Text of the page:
Me: So?

Anthony: You were always so worried about me being cold in the nursing home. I am never cold now and never too warm either. I am in perfect conditions.

Me: I miss everything about you – your mad humour, your adoration of Ming, your sense of irony but I guess I mostly miss how much you absolutely adored me.

Anthony: But I do still adore you, Jules! Will that stop the anxiety?

Me: Yes, I think so, Ants, but these are imagined conversations; they are not real.

Anthony: This is real, Jules.21100168_1096504780485218_1332072107_n

 

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Imagined conversation 56

DSCN0928Me: Today, I had some rather wonderful visits with people who have dementia.

Anthony: What is the point, Jules? They have all lost their marbles.

Me: So did you!

Anthony: Rubbish!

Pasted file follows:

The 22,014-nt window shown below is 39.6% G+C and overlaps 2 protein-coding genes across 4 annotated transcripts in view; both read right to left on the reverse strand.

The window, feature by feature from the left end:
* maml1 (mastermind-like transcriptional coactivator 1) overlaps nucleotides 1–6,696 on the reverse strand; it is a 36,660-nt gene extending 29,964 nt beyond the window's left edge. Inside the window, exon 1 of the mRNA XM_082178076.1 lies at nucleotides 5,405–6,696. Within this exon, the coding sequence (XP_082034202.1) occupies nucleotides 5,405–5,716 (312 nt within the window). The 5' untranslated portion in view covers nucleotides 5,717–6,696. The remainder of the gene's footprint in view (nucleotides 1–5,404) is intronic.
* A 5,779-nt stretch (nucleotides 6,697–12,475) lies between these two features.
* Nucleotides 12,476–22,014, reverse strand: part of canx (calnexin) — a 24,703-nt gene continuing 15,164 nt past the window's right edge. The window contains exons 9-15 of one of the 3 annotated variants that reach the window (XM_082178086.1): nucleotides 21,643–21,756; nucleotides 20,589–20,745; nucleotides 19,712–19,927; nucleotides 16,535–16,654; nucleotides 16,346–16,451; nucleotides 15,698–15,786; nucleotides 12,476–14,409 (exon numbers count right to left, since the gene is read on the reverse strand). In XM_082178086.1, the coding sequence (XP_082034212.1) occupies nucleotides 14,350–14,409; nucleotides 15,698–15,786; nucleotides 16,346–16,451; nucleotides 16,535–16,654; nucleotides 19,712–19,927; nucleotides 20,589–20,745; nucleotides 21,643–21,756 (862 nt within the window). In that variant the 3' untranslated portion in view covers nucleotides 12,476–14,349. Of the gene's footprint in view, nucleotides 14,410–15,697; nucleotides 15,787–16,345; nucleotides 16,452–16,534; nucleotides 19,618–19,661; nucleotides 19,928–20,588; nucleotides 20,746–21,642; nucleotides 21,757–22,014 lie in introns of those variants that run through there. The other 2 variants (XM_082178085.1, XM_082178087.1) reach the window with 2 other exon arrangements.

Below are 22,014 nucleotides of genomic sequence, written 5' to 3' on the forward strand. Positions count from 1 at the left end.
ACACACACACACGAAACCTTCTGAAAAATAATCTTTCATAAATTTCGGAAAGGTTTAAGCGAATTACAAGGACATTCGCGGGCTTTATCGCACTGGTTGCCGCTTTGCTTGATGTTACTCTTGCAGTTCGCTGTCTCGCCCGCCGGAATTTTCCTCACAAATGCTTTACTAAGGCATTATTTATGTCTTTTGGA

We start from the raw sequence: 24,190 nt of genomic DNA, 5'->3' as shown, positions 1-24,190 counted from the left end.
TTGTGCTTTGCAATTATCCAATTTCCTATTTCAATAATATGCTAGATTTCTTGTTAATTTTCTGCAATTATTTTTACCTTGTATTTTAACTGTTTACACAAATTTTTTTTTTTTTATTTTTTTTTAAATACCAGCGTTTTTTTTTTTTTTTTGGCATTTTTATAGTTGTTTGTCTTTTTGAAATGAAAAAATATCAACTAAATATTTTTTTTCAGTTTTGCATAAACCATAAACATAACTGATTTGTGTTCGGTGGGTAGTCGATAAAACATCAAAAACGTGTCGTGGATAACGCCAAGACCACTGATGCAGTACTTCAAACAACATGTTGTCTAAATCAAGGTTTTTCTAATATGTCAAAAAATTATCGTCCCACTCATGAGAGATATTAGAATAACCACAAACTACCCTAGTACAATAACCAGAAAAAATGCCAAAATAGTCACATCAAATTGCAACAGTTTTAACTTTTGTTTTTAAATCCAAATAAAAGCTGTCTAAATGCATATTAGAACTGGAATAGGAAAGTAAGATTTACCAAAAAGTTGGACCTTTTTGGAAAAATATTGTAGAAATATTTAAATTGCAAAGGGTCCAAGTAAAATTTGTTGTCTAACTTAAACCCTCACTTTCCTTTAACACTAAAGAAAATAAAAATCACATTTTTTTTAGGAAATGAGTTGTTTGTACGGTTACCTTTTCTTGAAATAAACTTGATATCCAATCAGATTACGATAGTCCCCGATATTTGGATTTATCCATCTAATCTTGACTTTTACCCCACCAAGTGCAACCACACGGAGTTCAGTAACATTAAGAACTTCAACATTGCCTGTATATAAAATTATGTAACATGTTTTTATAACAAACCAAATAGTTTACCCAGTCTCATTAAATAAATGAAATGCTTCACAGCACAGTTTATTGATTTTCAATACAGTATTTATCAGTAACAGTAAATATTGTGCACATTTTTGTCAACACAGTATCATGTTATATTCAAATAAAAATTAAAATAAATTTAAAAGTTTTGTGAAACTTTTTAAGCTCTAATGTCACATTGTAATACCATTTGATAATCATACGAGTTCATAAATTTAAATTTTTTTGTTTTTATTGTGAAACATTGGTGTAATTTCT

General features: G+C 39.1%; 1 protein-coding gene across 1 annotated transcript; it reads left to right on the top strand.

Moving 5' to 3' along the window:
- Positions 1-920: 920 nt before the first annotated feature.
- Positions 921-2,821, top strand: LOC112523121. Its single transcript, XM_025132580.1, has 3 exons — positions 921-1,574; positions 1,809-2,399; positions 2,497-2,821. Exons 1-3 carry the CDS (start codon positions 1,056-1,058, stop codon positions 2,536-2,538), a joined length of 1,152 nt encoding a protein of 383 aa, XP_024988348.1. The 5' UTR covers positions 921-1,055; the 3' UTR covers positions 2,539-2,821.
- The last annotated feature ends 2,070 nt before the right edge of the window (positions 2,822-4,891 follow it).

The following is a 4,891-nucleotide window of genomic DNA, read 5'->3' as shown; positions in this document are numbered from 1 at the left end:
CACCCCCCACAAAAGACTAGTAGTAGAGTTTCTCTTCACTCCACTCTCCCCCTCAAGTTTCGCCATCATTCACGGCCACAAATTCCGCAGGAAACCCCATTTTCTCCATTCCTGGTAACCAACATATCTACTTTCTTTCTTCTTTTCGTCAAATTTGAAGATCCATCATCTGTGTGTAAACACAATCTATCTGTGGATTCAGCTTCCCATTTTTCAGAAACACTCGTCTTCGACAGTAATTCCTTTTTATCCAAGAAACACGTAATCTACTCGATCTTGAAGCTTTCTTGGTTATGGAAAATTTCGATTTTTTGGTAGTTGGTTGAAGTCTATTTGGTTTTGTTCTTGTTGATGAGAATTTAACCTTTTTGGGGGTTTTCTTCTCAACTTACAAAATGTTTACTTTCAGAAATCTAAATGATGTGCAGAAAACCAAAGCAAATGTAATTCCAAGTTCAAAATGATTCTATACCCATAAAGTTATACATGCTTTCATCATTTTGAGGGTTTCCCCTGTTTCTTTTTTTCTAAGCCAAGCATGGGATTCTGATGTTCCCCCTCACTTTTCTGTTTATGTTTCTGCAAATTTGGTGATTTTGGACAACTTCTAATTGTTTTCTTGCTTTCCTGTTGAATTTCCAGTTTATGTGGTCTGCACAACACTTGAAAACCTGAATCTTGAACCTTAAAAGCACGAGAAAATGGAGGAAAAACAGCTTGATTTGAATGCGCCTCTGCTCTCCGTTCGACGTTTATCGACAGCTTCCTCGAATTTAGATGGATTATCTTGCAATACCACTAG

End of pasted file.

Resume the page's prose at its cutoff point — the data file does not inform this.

Me: Okay, whatever you say.

Anthony: Why are you crying?

Me: Because I miss your sarcasm so much, Ants.

Anthony: Do you have to hug and kiss them so much, Jules?

Me: Please say you are not jealous, Ants, because that would be ridiculous. Anyway, I only do the hugging/kissing thing casually and tend to just put my arm around a shoulder here and there.

Anthony: That sounds reasonable.

Me: I wish you were still here to advise me like you always did before, about my toomuchness.

Anthony: You have the Ming for that, Jules.